No, we had to get our Tracey Ullman fix on the road. And what the hell are those really bizarre cartoon segments? The Stinsons? The Simons? The Simpsons? Something like that.

There you go. Welcome back to Nov. 1, 1987.

Y'know, those Simons . . . Simpsons . . .
whatever . . . are weird, but I think they could catch on.

Wednesday, February 10, 2010

Oh, the weather inside is frightful. . . .

And in a bid to prove Charlie Brooker's point, the local Fox-o-maniacs in New York City decided this morning to sling some snow . . . in addition to what they are more accustomed to slinging in their viewers' direction.

Wednesday, April 08, 2009

The next sick thing

What do you get when you combine producers from the country that gave us legal euthanasia and the network that specializes in "Mouth-Breathe TV"?


Fox has fast-tracked a reality series in which real companies that are struggling to stay afloat in this lousy economy agree to let their staffs decide who among them will get pink-slipped to cut costs.

Fox is already in production on "Someone's Gotta Go," having lined up companies -- smaller, Dunder Mifflin-esque outfits with 15 to 20 employees -- Fox's reality-series madman/genius Mike Darnell told the TV Column. We sounded incredulous. Darnell notes that every time he comes up with one of these trashtastic reality series, we ask the same question: What on Earth would motivate anyone to be on this show? And his answer is always the same: "They want to be on TV. Who knows? There's never a shortage."

Each week, a different company will be showcased. Each week, that company's boss or owner will call the employees together and tell them someone has to be laid off. He or she will give the employees all the available information about one another -- salaries, job evaluations, etc. -- and let them decide who gets the pink slip.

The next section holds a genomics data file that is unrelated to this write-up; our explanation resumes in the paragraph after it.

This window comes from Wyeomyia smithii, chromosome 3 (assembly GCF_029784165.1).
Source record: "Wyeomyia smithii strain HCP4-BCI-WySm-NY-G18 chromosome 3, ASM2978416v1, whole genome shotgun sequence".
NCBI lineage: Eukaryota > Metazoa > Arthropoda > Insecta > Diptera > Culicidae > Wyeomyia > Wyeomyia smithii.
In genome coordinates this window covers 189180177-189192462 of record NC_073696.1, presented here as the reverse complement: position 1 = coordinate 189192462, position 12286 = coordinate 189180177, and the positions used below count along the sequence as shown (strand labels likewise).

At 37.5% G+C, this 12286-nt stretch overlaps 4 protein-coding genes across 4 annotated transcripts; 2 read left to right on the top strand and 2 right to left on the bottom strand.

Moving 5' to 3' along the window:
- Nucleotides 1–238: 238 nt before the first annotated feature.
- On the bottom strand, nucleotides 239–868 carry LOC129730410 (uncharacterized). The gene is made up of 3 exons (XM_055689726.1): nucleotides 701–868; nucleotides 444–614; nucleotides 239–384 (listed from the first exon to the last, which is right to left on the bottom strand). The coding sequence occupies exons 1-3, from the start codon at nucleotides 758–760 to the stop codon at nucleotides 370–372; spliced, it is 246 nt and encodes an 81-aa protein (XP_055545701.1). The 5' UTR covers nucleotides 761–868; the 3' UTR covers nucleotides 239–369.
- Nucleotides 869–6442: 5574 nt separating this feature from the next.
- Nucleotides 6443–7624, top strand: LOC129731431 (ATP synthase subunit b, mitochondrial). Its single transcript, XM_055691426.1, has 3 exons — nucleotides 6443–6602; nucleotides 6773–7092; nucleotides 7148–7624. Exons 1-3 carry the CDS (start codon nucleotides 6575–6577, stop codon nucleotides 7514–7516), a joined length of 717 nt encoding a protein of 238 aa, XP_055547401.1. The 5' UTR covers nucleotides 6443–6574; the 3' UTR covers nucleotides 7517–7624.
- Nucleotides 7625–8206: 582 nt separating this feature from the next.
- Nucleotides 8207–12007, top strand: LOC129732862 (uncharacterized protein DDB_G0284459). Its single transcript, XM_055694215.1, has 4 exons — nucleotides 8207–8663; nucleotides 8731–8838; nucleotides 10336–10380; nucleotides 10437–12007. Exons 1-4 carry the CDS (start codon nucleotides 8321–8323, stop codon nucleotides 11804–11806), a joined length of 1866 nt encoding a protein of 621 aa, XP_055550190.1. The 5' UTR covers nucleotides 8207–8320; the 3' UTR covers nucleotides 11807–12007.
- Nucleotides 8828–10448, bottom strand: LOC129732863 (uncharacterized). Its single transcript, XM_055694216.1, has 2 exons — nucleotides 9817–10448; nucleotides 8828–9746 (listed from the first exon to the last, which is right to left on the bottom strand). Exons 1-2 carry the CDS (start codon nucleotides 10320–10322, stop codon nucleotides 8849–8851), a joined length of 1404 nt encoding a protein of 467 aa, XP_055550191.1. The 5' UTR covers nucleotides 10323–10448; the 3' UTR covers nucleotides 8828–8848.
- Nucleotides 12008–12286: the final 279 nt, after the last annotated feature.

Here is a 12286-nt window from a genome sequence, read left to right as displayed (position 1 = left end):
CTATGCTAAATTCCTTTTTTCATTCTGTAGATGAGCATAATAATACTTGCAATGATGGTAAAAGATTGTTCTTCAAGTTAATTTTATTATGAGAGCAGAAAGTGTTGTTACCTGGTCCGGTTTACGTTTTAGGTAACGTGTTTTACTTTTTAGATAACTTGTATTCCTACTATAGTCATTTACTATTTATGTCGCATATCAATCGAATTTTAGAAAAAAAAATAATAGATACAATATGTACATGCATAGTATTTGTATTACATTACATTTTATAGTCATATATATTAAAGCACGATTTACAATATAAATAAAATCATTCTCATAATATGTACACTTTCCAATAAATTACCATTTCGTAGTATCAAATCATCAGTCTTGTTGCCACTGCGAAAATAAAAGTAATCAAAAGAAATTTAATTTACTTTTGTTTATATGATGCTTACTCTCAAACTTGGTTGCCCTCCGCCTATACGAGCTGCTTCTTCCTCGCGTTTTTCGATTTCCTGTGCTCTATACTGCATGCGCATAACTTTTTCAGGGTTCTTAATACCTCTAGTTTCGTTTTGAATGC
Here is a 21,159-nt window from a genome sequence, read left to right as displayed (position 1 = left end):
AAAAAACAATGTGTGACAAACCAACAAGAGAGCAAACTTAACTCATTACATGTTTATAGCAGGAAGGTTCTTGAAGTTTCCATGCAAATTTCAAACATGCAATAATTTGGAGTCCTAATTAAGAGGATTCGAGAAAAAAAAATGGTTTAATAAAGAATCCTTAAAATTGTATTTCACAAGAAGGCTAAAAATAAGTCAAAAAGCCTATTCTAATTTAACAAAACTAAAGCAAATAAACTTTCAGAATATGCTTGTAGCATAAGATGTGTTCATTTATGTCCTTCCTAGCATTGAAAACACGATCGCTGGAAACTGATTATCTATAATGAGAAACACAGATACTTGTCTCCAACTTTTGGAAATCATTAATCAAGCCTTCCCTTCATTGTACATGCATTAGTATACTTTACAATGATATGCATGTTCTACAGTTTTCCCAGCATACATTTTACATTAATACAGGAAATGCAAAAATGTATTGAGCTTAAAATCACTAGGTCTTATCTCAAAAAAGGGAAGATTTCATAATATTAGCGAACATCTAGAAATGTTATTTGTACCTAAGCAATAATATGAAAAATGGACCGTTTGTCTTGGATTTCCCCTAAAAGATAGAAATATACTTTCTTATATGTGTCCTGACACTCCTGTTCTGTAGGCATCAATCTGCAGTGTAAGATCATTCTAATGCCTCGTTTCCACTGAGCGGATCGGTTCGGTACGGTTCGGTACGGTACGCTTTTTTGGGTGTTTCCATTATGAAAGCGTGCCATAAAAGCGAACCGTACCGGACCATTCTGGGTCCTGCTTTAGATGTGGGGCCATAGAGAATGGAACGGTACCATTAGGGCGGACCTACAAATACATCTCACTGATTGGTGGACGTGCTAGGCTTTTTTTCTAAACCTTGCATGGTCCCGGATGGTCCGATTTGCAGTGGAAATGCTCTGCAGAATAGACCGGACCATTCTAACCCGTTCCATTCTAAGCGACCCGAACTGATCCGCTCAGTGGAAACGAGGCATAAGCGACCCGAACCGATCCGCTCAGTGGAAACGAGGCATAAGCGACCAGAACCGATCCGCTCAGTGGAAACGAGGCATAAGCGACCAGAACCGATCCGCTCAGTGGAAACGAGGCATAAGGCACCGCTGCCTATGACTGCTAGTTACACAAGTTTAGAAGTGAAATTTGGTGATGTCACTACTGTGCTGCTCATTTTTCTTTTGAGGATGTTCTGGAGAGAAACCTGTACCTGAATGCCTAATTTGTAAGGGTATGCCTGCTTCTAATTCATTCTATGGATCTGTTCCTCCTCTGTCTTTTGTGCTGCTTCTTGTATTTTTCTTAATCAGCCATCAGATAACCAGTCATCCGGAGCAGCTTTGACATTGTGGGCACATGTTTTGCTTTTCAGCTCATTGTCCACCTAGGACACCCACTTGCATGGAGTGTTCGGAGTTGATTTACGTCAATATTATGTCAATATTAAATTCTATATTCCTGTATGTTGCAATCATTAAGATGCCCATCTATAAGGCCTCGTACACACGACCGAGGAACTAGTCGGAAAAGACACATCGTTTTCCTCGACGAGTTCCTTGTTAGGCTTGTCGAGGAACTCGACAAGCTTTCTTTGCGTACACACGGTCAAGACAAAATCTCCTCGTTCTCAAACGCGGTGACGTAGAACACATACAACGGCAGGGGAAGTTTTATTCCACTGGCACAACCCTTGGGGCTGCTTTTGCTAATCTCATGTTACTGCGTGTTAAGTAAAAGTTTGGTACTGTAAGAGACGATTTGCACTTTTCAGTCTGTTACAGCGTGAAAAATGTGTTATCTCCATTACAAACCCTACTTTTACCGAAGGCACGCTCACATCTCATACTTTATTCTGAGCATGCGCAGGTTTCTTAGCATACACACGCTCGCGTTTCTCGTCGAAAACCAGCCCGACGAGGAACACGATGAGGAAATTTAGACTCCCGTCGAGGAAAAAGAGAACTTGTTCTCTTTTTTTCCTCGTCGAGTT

Darnell thinks millions of Americans who fear for their jobs or have lost them will flock to a TV series in which someone loses a job every week, because the show is about . . . Wish Fulfillment.

The idea came from watching a segment on a cable news channel in which a small-business owner decided to let all her employees know what each of them was paid.

"We've taken it a step further and opened up the books to everybody's salary, opened up their HR files and let them talk about each other and to each other -- this one's lazy, this one's a hard worker, I hear this one's having an affair. And in the end they will decide who's to go.

"I'm sure you've been through a situation where someone at your company gets fired and you think, 'Why did that guy get fired and that idiot is still here?' " Darnell asked us, rhetorically. We had no comment.

The show will be brought to us by Endemol -- the Dutch-based production company that also gave the world "Big Brother," which used to seem mean-spirited and skanky, but which suddenly looks quaint and charming.
I THINK The Washington Post's Lisa de Moraes summed it up right nicely with that last paragraph. Or, to paraphrase Boon's description to Katy after a night of frat debauchery at Animal House: "Unbelievable. A new low. They're so ashamed."


That's because if you're a miserable enough SOB to watch it, they're miserable enough SOBs to make it -- "it" being yet another show that degrades people for the entertainment of others, thereby turning human misery into a media cash cow.

And you're a miserable enough SOB to watch it. After all, how long have The Jerry Springer Show and Maury been on the air?

Way back there then, Caesar used to provide bread and circuses for the people as a means of keeping everybody amused . . . and in line. Then the barbarians came.

Now, we find our "elites" -- both governmental and cultural -- providing bread and circuses for the barbarians (that is, us) as a means of keeping everybody amused . . . and in line. I mean, we have everything -- gladiators, temple prostitutes, chariot races (NASCAR), freak shows . . . everything.

WELL, ACTUALLY, not quite everything. We don't feed Christians to the lions yet.

Give Fox another couple of TV seasons, though, and they'll see what they can do.